Vaszily previously transformed the independent news site Origo into a pro-government mouthpiece. On Friday, around half of Index.hu’s staff—some 60 people—announced that they would resign en masse in protest.

Ireland’s hate crimes legislation. People of color in Ireland report experiencing some of the highest rates of racial harassment in Europe, yet hate crimes prosecutions are low. That’s because Ireland is one of few Western countries without any effective laws to distinguish attacks motivated by religious or racial hatred. The one law on the books—regarding inciting violence based on hatred—is extremely difficult to prosecute: As of 2019, only five people had been convicted in the past 30 years.

Global Black Lives Matter protests have now fueled calls for new hate crimes laws in Ireland. The government formed last month said it plans to introduce new legislation, a move supported by the country’s main political parties.

Controversy over Nazi artifact in Uruguay. A Nazi-era giant bronze sculpture of an eagle with a swastika in its talons is set to soon go on auction in Uruguay, but a U.S. holocaust research center has urged the authorities in Uruguay to stop the sale. The center suggests that it be given to a museum or educational institution to prevent it from falling into the hands of white supremacists in the growing international trade of Third Reich artifacts.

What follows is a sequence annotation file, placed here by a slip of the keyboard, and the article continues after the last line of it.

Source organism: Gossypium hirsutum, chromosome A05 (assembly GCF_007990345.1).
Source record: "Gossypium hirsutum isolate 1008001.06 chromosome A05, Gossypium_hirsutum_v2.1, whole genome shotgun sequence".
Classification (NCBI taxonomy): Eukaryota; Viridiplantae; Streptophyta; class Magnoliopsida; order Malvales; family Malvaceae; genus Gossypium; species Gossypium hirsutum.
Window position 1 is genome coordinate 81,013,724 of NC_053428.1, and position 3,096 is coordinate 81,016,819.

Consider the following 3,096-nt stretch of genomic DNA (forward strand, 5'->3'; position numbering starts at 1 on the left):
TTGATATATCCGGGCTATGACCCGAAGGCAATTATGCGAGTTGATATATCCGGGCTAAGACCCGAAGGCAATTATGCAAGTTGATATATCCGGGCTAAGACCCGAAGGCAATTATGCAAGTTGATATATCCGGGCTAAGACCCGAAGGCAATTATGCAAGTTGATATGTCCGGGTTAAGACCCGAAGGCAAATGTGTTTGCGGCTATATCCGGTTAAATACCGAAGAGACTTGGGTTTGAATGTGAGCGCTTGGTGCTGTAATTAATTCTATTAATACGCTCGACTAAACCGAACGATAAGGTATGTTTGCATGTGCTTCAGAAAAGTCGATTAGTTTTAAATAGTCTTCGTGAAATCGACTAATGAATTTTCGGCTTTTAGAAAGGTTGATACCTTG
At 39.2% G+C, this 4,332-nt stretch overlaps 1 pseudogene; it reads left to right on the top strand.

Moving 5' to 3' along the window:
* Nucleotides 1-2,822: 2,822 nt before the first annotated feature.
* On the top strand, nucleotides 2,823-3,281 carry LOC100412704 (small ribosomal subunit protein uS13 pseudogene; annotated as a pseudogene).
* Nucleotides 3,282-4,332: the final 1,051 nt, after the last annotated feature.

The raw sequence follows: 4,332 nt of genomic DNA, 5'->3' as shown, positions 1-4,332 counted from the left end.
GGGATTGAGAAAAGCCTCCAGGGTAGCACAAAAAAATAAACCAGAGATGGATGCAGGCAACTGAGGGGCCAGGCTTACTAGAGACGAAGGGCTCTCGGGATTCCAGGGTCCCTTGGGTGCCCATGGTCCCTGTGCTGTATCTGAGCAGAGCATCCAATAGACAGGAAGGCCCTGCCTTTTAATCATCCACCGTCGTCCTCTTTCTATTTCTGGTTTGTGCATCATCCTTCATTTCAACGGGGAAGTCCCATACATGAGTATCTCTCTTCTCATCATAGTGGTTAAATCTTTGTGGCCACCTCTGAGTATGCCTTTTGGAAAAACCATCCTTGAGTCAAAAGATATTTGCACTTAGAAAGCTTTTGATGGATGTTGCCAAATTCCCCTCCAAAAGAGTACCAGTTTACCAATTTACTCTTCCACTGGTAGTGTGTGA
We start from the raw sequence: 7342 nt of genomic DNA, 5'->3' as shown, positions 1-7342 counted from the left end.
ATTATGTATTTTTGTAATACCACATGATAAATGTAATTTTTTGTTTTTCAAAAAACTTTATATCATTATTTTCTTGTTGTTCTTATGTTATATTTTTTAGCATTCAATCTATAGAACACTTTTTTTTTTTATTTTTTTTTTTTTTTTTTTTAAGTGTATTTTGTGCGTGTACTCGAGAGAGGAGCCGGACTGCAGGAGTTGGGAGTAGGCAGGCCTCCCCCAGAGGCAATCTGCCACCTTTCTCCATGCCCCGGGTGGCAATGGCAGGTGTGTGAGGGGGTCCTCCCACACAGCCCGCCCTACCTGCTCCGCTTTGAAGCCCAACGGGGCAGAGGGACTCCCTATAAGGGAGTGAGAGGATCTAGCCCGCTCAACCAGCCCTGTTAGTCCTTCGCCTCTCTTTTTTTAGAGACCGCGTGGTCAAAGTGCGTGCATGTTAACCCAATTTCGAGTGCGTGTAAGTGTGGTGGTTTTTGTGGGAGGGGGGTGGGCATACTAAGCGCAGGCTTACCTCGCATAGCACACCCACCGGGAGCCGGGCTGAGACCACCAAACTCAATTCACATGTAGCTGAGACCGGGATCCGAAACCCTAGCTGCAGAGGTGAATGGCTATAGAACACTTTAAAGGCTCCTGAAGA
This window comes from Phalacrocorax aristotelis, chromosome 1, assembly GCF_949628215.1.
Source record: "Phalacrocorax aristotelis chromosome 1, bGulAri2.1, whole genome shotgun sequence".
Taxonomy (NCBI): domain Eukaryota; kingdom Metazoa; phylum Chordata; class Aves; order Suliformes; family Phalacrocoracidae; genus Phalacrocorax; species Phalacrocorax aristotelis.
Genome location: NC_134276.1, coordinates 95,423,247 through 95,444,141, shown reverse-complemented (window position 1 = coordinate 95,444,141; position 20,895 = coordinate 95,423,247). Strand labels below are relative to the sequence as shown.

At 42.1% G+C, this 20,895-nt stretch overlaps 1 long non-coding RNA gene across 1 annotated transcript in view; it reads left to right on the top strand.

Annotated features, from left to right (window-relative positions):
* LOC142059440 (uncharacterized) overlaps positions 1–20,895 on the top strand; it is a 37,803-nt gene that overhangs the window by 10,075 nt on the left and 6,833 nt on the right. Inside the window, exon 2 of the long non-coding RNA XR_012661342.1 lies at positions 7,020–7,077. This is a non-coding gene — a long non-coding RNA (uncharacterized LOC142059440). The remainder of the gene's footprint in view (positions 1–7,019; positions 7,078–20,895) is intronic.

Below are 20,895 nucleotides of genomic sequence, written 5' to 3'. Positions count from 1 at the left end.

The eagle was recovered by private investors in 2006 after a two-year effort to salvage it from the Graf Spee, a German warship scuttled in port at Montevideo in 1939. It is currently housed in a warehouse owned by the government and has been the subject of fierce debate over who can claim ownership. In 2014, the country’s supreme court ruled that if the item, which is estimated to be worth $26 million, were ever to be sold, the profits should be split between the government and the company that paid for its recovery.


Odds and Ends

Key to release. A gunman took 13 people hostage on a bus in the Ukrainian city of Lutsk on Tuesday. His demand? That President Volodymyr Zelensky recommend the Ukrainian public watch a 2005 documentary film about animal rights narrated by Joaquin Phoenix. The 12-hour standoff was brought to an end after Zelensky posted a video to his Facebook page saying, “Everyone should watch the 2005 film Earthlings.” The video was subsequently deleted, although copies were widely distributed online. The hostages were released unharmed, and the gunman was detained.


That’s it for this week.

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Amy Mackinnon is a staff writer at Foreign Policy. Twitter: @ak_mack